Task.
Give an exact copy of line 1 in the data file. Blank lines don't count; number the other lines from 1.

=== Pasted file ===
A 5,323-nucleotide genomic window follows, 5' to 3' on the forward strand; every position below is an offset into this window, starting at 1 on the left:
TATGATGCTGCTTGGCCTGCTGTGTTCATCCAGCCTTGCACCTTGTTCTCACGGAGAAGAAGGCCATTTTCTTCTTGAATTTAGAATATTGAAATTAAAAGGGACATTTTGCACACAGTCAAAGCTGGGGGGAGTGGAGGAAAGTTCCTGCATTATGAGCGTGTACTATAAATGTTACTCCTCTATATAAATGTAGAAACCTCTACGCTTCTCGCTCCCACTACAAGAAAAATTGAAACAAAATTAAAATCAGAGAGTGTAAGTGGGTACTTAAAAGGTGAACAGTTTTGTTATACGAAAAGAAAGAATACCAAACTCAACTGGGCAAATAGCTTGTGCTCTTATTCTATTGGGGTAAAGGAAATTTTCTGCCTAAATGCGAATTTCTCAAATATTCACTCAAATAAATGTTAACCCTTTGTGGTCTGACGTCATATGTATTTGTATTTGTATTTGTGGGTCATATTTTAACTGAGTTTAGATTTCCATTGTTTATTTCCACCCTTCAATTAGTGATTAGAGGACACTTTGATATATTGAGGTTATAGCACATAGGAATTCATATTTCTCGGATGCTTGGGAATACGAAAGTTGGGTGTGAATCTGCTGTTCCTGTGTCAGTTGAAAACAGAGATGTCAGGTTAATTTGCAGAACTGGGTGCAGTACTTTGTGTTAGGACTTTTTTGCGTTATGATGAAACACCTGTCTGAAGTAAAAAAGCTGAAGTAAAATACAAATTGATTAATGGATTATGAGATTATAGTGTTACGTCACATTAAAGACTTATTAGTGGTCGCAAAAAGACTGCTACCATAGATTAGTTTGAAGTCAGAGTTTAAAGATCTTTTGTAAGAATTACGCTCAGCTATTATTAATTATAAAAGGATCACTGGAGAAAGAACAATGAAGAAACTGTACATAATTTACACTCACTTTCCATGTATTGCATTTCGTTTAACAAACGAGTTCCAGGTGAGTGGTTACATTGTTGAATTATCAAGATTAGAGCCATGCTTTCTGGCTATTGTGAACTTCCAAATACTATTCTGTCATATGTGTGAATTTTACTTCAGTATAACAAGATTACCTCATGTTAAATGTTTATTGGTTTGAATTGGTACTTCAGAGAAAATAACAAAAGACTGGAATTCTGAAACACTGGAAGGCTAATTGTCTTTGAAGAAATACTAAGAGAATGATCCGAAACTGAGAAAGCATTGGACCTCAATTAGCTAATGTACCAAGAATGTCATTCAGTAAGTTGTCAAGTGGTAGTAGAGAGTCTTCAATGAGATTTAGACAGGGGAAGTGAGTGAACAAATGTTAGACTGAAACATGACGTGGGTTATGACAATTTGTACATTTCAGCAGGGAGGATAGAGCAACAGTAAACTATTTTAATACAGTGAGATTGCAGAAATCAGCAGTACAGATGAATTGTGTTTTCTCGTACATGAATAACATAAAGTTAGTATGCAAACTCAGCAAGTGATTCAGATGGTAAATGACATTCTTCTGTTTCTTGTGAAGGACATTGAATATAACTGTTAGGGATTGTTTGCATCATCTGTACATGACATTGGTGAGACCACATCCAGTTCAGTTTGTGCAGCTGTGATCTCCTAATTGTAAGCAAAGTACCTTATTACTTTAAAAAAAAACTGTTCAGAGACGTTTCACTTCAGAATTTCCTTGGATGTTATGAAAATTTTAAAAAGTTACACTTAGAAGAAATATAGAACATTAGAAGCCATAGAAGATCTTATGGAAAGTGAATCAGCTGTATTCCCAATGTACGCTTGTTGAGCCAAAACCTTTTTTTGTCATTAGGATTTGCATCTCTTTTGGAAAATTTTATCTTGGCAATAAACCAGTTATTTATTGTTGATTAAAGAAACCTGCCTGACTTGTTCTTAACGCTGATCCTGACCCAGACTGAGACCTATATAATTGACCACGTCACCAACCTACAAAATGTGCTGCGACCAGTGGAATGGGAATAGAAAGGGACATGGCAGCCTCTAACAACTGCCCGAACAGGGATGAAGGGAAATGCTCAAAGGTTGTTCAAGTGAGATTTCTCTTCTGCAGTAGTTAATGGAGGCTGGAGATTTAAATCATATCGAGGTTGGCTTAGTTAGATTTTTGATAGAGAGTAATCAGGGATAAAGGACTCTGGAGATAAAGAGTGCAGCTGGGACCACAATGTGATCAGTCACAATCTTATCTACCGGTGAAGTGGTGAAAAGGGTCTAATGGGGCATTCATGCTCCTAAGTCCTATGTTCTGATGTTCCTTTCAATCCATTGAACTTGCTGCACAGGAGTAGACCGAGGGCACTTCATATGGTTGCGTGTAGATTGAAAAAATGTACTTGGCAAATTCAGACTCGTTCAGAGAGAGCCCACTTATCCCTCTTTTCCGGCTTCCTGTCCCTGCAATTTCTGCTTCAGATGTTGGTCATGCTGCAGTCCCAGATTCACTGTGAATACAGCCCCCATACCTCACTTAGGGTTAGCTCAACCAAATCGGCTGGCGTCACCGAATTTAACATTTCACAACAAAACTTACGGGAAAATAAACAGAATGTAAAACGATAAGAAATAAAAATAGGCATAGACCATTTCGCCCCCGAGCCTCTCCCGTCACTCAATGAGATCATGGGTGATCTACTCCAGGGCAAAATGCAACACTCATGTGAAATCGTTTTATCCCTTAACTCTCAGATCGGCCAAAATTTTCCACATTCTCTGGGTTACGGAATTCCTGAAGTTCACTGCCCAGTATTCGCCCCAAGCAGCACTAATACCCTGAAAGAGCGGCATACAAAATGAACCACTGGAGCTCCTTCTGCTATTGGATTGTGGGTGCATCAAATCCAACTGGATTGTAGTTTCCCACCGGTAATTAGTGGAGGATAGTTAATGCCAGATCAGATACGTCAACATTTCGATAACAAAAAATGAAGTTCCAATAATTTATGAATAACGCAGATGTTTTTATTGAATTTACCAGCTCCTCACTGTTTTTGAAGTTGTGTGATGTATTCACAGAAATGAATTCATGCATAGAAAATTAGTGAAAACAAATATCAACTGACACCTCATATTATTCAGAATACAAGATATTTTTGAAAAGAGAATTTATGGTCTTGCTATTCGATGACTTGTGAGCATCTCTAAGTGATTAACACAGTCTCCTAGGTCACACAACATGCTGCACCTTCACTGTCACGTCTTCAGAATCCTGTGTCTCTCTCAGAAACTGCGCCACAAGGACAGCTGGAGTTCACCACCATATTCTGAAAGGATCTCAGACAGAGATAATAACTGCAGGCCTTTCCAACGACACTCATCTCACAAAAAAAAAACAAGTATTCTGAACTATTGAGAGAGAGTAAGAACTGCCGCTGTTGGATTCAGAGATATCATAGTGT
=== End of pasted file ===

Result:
A 5,323-nucleotide genomic window follows, 5' to 3' on the forward strand; every position below is an offset into this window, starting at 1 on the left: